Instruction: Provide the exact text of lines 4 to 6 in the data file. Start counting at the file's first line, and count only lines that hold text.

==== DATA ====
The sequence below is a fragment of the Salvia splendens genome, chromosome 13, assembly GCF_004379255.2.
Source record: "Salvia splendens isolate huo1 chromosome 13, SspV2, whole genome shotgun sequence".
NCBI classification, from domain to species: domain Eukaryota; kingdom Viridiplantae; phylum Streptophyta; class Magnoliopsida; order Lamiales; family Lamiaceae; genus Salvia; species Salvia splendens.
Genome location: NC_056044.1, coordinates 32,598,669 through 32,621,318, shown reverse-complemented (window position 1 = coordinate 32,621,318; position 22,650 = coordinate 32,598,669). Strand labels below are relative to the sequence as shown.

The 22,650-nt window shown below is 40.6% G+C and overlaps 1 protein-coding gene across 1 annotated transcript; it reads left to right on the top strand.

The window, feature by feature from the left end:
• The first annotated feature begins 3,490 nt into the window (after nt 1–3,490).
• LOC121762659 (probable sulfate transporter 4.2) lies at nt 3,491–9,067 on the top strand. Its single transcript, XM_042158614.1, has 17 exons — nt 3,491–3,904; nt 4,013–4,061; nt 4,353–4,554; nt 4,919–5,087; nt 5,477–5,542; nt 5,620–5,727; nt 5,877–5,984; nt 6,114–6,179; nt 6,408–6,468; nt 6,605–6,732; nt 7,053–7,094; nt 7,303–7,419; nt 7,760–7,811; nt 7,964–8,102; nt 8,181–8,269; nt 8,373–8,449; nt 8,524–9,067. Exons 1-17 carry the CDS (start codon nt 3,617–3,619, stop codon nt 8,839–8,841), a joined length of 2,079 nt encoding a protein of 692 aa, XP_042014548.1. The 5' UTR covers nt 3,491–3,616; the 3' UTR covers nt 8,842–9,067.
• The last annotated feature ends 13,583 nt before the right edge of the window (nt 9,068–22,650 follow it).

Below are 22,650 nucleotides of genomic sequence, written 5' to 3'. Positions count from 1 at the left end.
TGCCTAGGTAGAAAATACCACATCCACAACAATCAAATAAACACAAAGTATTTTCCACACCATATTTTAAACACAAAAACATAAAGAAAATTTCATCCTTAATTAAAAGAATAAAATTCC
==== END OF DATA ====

Genome location: NC_056044.1, coordinates 32,598,669 through 32,621,318, shown reverse-complemented (window position 1 = coordinate 32,621,318; position 22,650 = coordinate 32,598,669). Strand labels below are relative to the sequence as shown.

The 22,650-nt window shown below is 40.6% G+C and overlaps 1 protein-coding gene across 1 annotated transcript; it reads left to right on the top strand.

The window, feature by feature from the left end: